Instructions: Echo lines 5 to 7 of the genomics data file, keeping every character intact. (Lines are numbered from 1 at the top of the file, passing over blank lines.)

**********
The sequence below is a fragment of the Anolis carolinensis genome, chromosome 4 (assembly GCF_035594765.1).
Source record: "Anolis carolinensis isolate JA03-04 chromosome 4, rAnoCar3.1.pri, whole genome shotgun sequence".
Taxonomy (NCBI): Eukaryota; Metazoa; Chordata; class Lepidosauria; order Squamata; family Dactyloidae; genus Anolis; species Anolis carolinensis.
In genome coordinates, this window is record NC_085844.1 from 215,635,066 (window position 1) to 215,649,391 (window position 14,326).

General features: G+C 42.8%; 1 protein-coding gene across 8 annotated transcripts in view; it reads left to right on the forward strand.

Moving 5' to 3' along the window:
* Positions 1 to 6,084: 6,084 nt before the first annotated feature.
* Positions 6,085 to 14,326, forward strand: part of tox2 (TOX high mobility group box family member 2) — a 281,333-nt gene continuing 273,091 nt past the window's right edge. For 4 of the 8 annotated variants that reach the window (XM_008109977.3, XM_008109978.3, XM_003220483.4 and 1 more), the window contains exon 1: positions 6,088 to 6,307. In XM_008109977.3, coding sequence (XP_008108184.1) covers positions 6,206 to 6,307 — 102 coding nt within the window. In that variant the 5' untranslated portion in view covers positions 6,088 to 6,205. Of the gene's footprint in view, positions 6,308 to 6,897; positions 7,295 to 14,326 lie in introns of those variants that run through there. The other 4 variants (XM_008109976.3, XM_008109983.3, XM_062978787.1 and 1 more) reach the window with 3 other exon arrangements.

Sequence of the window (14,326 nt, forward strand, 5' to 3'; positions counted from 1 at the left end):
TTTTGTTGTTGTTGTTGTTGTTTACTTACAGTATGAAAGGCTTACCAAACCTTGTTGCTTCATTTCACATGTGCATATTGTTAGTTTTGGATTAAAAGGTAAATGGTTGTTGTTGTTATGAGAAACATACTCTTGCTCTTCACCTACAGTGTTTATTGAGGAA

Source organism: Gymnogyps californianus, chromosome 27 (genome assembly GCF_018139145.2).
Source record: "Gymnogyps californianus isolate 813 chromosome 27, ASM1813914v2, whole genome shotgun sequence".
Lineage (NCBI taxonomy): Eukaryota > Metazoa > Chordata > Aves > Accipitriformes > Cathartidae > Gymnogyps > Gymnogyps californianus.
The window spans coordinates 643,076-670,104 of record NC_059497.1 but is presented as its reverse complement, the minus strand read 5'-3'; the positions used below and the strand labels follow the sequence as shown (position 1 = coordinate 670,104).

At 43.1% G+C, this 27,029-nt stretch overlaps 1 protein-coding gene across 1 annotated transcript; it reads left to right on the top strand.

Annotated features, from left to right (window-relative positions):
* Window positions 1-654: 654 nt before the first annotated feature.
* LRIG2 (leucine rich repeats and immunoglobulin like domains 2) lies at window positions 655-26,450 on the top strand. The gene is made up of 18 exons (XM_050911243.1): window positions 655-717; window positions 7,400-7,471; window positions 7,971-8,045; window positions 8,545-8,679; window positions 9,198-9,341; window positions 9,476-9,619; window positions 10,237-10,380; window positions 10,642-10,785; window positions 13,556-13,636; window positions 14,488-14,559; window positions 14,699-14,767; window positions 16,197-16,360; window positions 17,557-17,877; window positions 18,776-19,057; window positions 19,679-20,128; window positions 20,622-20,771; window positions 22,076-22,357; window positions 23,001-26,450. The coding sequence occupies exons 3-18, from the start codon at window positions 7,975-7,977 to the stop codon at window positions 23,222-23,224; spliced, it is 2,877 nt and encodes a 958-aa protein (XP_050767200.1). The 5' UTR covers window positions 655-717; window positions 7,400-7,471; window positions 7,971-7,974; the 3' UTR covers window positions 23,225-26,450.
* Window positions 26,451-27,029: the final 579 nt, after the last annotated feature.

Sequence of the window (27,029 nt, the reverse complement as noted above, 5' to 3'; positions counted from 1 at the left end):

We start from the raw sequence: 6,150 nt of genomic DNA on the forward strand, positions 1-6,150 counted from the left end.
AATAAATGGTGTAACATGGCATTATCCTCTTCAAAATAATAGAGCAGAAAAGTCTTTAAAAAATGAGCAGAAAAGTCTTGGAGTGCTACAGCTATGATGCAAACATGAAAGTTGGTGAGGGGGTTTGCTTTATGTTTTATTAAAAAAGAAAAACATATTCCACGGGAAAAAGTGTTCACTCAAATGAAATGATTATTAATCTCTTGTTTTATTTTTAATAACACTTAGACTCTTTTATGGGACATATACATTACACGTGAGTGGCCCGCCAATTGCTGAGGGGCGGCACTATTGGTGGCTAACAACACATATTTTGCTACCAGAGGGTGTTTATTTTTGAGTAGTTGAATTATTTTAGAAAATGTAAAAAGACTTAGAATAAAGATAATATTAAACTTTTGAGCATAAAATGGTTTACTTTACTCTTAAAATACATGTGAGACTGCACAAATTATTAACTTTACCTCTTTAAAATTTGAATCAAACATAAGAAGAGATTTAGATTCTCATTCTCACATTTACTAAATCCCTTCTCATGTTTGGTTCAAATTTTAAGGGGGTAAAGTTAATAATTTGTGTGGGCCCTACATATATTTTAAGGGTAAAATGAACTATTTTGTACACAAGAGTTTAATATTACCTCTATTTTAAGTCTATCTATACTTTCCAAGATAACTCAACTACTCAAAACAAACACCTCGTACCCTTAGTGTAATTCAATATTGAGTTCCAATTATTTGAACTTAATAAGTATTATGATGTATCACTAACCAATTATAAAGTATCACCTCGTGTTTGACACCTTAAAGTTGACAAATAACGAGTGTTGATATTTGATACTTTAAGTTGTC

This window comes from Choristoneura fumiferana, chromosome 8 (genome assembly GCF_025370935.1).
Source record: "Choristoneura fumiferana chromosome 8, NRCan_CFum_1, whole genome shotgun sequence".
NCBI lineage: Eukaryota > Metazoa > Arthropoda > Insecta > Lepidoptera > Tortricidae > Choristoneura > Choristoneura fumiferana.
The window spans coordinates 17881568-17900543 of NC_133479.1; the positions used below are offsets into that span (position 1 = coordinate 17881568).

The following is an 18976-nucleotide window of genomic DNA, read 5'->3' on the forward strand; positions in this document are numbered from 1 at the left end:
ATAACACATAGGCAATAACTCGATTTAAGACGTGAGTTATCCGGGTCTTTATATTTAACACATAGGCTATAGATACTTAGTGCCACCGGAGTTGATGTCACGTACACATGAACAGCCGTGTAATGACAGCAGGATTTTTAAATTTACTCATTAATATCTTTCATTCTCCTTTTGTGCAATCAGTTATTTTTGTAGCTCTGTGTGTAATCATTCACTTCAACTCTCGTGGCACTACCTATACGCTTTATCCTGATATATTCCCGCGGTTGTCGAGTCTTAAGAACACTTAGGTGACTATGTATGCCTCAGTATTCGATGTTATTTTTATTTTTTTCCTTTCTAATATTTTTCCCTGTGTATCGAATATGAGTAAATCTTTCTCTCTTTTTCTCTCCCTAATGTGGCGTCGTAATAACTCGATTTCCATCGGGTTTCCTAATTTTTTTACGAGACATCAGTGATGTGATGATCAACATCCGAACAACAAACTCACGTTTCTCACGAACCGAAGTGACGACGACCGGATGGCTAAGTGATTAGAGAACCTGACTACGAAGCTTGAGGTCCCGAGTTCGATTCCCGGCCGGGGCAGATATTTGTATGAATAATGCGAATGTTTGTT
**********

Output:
General features: G+C 42.8%; 1 protein-coding gene across 8 annotated transcripts in view; it reads left to right on the forward strand.

Moving 5' to 3' along the window:
* Positions 1 to 6,084: 6,084 nt before the first annotated feature.